Award-winning (multiple major awards at that) author Ann Patchett confirmed my theory of the Big Truth – this writer uses any crafty means of mentioning herself and Ann Patchett in the same sentence – in a recent, reflective article in The New Yorker. Letting go of an old manual typewriter was particularly problematic for Patchett, as it was for me. She had several more of these treasures than I, and solved the problem by keeping two that had maximum meaning and giving another to a delighted eight-year-old. I solved mine by giving Pearl the Pert Pink Portable to my daughter, in whose family room it is respectfully, somewhat regally, displayed. Although Pearl will live forever in my heart for getting me through college and launched into my literary career, she is undoubtedly happier on display in a room of constant socialization than on my dark closet shelf. (Patchett noted the tendency to anthropomorphize our treasures.)

Back to the issue of departing souls and remaining Stuff. “I was starting to get rid of my possessions, at least the useless ones, because possessions stood between me and death,” Patchett writes. “They didn’t protect me from death, but they created a barrier in my understanding, like layers of bubble wrap, so that instead of thinking about what was coming and the beauty that was here now I was thinking about the piles of shiny trinkets I’d accumulated.”

Pearl the Pert Pink Portable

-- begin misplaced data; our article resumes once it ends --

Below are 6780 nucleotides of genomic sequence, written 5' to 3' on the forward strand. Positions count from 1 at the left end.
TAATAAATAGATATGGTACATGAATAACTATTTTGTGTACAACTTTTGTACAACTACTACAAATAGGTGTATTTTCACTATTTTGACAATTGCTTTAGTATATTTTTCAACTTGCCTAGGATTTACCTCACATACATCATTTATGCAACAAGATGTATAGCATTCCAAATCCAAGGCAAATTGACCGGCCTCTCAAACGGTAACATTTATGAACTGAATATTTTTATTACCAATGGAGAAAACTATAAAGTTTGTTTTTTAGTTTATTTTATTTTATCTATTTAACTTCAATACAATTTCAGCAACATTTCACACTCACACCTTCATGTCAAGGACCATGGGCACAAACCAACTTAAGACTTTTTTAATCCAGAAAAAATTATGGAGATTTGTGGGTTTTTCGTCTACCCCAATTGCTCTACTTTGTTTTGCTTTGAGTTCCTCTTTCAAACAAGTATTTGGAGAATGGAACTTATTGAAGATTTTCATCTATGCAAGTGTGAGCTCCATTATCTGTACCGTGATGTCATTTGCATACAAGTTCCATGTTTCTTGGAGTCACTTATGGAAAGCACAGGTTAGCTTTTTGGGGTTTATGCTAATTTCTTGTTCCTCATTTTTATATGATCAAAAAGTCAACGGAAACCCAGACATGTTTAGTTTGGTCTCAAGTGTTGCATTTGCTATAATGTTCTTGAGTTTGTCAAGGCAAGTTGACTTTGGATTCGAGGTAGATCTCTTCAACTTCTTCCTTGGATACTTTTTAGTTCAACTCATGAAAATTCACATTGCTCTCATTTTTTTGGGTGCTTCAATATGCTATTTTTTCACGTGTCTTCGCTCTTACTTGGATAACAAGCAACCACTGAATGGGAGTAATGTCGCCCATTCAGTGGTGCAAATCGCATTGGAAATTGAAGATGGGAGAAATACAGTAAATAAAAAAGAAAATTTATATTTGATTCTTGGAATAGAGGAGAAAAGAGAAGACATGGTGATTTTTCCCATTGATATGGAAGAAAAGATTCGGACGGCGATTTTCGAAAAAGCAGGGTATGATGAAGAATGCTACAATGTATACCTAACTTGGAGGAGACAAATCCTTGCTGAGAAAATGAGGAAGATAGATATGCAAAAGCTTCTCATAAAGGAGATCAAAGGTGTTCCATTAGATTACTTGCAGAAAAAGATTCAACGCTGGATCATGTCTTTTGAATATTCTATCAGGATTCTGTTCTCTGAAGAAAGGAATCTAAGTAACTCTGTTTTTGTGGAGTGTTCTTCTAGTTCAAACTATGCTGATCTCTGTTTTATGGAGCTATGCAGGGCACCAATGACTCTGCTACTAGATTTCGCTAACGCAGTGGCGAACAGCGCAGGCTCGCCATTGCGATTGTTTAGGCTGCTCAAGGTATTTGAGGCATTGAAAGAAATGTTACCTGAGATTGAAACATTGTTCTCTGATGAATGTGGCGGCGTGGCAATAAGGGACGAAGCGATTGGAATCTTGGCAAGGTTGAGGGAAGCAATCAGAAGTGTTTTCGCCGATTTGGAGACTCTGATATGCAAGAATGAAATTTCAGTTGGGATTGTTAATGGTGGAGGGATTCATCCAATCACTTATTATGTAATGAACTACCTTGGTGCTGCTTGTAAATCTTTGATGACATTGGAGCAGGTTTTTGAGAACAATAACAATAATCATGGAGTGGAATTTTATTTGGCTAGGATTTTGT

Disposing of the shiny trinkets, along with the ancient documents and the favorite jeans from the 1980s and the shelf of folded paper bags – there’s an unwritten law about getting rid of paper bags that came bearing bottles of wine or small gifts? – and even beloved manual typewriters is a liberating act. If the disposer has begun to realize that he or she may, in fact, die some day, it is liberating to the extreme. With every drawer-cleaning comes lightness.

I may die? Worse things have happened. At least no one will have to curse my ghost while clearing out this junky drawer.

When my beloved mother-in-law died I remember flying to Detroit with a sense of dread about dealing with her house and the trappings of 93 years. My husband was her sole survivor. But nobody had had to tell Isabel Johns to downsize. We would find in a drawer one carefully folded, tissue-wrapped sweater. In a closet, perhaps several dresses and two pairs of shoes. In the pantry, the barest minimum of canned goods and a broom clipped to the door. There were no mysterious piles of documents and receipts, no dusty boxes of unidentified photos, no collections of sermons written by her Methodist preacher husband of fifty-plus years – worthy though a few of the hundreds might have been. In lieu of Stuff, Isabel left only the enduring memories of a life well lived. And a lightness in the afterglow.